2. Re-write the ETL programs and ensuring the migration embrace the full cloud scalability paradigm.

If you’re using TSQL, you have to male sure that the Azure database supports all code syntax you used when it was developed on an on-premises server. If you’re using SSIS, you will need Azure Data Factory with its SSIS Integration Runtime to run your packages in Azure almost as is.

Doing a simple lift and shift does not mean that we’re using the Azure cloud technologies at its full potential. A re-write is required for that. This can be done by three major ETL technologies in Azure:

  • Azure Data Factory: using the mapping data flows of this technology, we can specify the joins and partitioning strategy that help distribute the ETL to many workers.
  • Azure Synapse: Microsoft is extending what was known as Azure Data Warehouse to create a unified Analytics experience. This technology will leverage parallel ETL distribution as it always did but this time, Spark is added to the mix.
  • Azure Databricks: This is a Spark specific technology, so it means that distributed processing is a no brainer for this one.

Now, if we use TSQL and want to migrate our ETL’s, we will have to reverse engineer our TSQL code and re-write the logic using one of the technologies stated above to ensure we’re fully using cloud at its full potential. If we’re using SSIS with the data flow, all the logic should be displayed in the package making the re-write much easier, especially if Data Factory and mapping data flows are leveraged. Data Factory data flows use many transformations found in SSIS data flows, so ETL logic migration should be very easy to do.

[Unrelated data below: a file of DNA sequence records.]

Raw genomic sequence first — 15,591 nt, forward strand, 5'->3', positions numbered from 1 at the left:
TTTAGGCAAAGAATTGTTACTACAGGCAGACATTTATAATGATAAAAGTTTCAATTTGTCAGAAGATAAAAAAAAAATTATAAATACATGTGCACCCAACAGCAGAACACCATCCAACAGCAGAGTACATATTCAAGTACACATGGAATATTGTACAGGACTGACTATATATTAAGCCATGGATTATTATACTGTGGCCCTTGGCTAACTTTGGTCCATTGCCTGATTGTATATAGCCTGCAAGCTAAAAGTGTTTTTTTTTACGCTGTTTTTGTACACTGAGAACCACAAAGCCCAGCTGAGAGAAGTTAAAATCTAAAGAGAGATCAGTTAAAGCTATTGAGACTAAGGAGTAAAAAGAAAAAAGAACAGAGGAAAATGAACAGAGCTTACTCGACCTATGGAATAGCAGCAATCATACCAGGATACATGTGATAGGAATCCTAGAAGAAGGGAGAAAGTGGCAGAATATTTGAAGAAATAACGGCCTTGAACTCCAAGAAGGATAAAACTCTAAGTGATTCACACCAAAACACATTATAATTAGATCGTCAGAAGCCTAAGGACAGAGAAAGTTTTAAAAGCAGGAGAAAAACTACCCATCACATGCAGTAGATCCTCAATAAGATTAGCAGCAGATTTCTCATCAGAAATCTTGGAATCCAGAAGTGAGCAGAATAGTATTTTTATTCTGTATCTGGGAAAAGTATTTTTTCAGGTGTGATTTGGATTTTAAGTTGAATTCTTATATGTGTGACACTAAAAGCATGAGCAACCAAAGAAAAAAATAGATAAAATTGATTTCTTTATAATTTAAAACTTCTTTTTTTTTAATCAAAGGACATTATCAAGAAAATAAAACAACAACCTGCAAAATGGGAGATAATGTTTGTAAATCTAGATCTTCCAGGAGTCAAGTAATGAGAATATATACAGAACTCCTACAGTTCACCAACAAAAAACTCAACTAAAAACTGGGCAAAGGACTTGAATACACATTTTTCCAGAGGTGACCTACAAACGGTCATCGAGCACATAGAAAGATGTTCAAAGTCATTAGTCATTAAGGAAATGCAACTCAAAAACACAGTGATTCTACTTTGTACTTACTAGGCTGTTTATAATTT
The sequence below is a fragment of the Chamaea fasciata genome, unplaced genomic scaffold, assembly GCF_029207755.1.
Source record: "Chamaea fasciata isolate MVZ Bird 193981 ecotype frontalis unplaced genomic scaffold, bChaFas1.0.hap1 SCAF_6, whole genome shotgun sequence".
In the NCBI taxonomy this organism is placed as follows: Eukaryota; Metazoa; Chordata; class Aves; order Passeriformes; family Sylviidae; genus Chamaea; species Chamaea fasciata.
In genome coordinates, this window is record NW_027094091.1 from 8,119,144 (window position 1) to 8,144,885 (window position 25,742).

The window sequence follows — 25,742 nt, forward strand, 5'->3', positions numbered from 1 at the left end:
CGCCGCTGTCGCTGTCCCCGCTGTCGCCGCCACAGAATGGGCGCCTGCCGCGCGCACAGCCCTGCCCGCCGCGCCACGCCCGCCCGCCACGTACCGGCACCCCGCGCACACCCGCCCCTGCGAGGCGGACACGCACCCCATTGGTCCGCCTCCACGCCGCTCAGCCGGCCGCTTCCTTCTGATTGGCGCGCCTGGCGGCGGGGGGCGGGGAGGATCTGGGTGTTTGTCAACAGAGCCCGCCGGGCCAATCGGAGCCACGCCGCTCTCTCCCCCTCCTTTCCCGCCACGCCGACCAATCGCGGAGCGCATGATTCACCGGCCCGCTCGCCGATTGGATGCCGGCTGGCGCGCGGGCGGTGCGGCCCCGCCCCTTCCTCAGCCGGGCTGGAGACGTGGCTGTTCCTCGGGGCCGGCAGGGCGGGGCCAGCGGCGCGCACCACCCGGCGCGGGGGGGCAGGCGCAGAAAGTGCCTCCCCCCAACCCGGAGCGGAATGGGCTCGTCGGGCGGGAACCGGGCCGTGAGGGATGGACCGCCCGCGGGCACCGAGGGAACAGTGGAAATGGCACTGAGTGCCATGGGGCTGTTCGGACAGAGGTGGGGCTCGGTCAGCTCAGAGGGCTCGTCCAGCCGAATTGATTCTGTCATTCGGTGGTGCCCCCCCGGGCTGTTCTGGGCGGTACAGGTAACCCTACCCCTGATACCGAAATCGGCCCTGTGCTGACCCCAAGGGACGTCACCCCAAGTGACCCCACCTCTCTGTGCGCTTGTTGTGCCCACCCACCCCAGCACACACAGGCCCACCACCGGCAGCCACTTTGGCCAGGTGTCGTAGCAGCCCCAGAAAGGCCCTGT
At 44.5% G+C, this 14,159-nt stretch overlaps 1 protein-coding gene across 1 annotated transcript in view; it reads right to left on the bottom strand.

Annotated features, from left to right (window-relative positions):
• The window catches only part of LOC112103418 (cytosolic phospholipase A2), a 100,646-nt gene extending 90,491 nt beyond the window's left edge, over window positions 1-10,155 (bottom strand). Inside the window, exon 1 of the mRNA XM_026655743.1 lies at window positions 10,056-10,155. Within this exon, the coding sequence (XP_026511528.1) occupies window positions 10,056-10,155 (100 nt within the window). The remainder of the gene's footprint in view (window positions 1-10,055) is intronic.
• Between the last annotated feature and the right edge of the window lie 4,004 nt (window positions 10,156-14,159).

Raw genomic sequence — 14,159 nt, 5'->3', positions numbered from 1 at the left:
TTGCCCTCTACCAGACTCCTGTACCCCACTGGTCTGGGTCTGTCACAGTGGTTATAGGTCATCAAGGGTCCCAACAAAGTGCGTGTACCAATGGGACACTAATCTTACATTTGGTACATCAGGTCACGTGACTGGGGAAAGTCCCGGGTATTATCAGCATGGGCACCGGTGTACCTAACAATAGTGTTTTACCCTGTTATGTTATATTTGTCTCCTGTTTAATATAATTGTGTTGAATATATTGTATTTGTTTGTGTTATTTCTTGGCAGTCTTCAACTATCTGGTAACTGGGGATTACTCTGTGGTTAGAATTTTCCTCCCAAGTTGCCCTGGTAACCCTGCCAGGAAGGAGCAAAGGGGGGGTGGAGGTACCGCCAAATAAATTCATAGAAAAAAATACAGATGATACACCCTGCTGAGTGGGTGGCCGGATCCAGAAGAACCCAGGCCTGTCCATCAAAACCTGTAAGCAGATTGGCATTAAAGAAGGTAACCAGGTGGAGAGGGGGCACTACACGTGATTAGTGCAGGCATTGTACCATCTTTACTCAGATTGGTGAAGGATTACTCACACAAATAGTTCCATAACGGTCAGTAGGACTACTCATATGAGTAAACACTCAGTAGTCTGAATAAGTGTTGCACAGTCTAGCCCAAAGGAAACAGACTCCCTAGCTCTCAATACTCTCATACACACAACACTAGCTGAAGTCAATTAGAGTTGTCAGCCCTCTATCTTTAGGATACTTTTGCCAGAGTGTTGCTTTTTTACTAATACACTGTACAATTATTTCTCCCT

If Databricks is used, many TSQL can run leveraging SQL but since it’s not TSQL, some modifications to the code might be necessary as not all TSQL syntax is supported in Databricks. With SSIS, it means a complete re-write of the ETL. But since the logic is spread out in the data flows, it should be easy to migrate the sources and do transformations using DataFrames.

Bottom line, cloud migration is not a simple flip of the switch. Some work as to be done. Microsoft has a tool for that can greatly help us to asses the complexity for a Lift and Shift of our code: Data Migration Assistant. For a re-write, there’s no tool for it . I whish there was a tool that would script our SSIS packages to PySpark dataframe though. That would certainly be very helpful for lots a people.